Tunisia is a small country in the very north of Africa. Shakshuka has it's origins here and has become a staple dish in Tunisia, Libya, Algeria, Morocco, and Egypt. It's also a popular dish in Israel. Thank you Tunisia!

Shakshuka is one of those dishes that you wish you had known about for longer as soon as you discover it. Once you've made it a couple of times you'll need no recipe it's really a fly by the seat of your pants type creation.

It's spicy, red and saucy and usually served with a soft homemade bread to wipe every last bit of luscious red liquid from your plate. Fragrant with cumin and peppers and scattered with green herbs, you'll find yourself going back to it again and again and again.

The sauce is easily made in advance so all you need to do is heat it up till it's blipping happily on the stove top and then carefully slip your eggs into the simmering red sauce.

I like to make a version that is a combination of Yotam Ottolenghi's recipe (from Plenty) and and some other common twists. This gives a simple yet flavourful dish We eat it regularly and we never seem to get tired of it. Every time I make it I want to take a photo of it, it's a seriously photogenic meal.

You can add or subtract ingredients to make this your own. Spinach and a sprinkle of feta cheese are a couple of additions that seem to commonly find their way into this in our house. Sometimes a big dollop of harissa gets plopped in.

My husband loves corriander so if I am feeling charitable I will add some fresh corriander to the mix, I am afraid I'm one of those people that thinks that corriander tastes like soap, so if I add it in I have to pick out every little evil piece of it.

Use this as a base for your own creation and enjoy this with a nice soft bread like the pane veloce in the photo or a good loaf of bread from your local baker. You want something that can soak up all those spicy juices so you don't waste a single morsel.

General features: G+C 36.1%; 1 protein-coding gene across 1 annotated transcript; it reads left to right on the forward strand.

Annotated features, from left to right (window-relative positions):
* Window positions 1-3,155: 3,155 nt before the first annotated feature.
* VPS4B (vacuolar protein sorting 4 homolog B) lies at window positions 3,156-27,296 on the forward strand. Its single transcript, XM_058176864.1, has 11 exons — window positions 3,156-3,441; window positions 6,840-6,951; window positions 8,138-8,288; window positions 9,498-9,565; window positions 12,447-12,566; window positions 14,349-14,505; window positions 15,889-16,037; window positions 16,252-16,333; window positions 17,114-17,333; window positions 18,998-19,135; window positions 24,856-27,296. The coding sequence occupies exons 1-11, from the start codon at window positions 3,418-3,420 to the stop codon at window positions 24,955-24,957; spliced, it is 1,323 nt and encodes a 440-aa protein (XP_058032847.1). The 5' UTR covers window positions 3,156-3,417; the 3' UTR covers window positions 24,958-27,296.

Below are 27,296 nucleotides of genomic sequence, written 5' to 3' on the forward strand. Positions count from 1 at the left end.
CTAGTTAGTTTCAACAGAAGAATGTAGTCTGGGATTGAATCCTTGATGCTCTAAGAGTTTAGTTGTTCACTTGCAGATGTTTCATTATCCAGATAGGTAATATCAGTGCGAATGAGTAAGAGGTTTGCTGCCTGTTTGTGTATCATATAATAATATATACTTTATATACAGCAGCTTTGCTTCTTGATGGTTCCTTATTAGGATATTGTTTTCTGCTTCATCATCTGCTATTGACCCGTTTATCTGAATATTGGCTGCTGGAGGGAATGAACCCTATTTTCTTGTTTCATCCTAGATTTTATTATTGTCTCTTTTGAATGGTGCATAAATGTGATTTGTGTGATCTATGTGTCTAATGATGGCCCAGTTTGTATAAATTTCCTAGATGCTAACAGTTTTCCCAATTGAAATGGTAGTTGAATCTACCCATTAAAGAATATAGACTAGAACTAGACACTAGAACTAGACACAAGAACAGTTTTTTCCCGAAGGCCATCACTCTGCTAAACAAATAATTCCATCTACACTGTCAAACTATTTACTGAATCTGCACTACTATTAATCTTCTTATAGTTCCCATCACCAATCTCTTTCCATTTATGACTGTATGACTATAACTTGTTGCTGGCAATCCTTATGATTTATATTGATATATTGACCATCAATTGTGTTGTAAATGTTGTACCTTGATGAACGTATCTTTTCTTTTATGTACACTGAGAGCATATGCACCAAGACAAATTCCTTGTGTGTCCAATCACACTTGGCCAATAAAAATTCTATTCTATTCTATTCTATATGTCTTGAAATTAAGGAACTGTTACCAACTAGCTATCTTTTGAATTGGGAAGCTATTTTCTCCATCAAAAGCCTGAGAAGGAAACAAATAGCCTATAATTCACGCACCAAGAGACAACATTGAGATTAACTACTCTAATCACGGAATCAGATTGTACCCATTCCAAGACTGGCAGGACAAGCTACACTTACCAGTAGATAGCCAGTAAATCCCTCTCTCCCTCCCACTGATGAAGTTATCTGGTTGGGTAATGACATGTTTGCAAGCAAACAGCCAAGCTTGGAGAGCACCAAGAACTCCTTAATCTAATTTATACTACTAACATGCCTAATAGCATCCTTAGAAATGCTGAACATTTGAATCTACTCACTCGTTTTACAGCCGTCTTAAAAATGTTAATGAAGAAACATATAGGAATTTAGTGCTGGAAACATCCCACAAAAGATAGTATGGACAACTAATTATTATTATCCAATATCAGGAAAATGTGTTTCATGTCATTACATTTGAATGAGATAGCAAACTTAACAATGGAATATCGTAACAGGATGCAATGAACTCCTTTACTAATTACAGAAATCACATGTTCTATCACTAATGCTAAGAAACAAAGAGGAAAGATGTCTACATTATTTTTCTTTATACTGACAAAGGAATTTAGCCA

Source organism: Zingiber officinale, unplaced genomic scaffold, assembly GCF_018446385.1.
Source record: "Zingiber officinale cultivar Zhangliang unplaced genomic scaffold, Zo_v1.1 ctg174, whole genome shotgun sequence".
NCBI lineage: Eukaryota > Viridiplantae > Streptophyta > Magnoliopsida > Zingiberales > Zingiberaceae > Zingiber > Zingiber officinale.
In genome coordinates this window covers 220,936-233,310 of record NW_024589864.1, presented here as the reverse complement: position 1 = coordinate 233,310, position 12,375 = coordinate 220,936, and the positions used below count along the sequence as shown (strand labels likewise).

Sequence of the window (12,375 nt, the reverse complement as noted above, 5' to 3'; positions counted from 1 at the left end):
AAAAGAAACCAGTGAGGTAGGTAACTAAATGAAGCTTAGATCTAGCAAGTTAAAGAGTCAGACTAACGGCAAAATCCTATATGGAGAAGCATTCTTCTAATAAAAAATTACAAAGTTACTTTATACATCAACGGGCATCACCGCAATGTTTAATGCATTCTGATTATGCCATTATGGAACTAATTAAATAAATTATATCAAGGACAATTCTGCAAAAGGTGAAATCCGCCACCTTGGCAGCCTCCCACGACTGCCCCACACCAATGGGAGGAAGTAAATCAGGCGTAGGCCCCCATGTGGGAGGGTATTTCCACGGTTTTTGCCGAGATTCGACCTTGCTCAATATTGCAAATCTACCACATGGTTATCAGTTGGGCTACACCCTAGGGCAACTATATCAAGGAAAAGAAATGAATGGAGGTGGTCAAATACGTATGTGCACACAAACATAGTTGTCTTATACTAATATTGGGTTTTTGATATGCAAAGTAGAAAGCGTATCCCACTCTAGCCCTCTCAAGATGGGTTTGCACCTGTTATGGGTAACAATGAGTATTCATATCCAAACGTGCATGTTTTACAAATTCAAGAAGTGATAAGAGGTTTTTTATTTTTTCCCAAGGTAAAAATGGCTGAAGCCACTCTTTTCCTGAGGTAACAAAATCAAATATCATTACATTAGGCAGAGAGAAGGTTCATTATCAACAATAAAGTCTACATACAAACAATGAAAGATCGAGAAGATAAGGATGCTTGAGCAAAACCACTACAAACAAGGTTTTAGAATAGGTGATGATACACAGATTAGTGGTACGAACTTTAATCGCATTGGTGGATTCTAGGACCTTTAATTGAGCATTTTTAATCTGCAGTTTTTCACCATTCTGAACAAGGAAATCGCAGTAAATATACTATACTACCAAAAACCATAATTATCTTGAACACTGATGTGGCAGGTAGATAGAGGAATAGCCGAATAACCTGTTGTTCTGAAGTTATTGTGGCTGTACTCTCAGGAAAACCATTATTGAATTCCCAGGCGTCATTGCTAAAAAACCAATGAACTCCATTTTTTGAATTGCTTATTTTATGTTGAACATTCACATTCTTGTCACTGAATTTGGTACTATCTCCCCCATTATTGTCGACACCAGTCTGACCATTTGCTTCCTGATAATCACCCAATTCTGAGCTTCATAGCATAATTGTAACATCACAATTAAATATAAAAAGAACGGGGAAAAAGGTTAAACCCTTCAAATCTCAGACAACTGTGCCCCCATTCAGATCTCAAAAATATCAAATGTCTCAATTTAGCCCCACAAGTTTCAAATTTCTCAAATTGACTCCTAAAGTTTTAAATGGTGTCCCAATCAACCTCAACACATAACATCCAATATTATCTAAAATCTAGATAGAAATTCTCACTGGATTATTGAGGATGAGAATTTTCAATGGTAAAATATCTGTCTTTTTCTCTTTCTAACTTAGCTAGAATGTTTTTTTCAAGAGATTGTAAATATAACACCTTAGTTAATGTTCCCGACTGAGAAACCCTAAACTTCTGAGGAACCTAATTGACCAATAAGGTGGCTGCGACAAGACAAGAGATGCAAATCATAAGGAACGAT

1/2 tspn cumin seeds
a small splash of olive oil
1-2 large onions sliced finely
2 red or yellow peppers or a combination of both.
4 tsp muscovado sugar
2 bay leaves
6 thyme sprigs, leaves picked and chopped
2 tbsp chopped parsley
1 Tblspn tomato paste
1/2 to 1 tspn paprika
6 ripe tomatoes, roughly chopped or two cans of diced tomatoes
2 cloves of garlic finely chopped
half tsp saffron threads (optional)
pinch to 1/4 tspn cayenne pepper
1 cup of water
6-8 free-range eggs
salt and black pepper

Dry roast the cumin for a couple of minutes in a heavy bottomed pan.

Drizzle in a little oil and then add the onions, cook gently till transluscent.

Add the peppers and garlic, sugar, bay leaves, thyme and parsley and cook until the peppers are soft.

Add in the tomatoes, tomato paste and spices and a little water if needed to make a saucy consistency.

Simmer on a low heat for around 15 minutes until the ingredients start to amalgamate a little. Add more water if you need to to keep the ingredients saucy and not too dry.

Taste for seasoning and adjust with salt and pepper.

Make a hollow in the sauce with a large spoon and slip an egg into the hollow. Rather than putting your egg straight into the sauce break it into a cup first then slide it in gently
If you happen to get a little piece of shell or an egg that's not so flash you don't ruin your whole dish doing it this way.

Continue to simmer on a low heat with a lid on your pan until your eggs are cooked. If you don't have a lid you can put this in the oven for a little while to set the eggs.

Serve bubbling and hot when the eggs are cooked to your liking.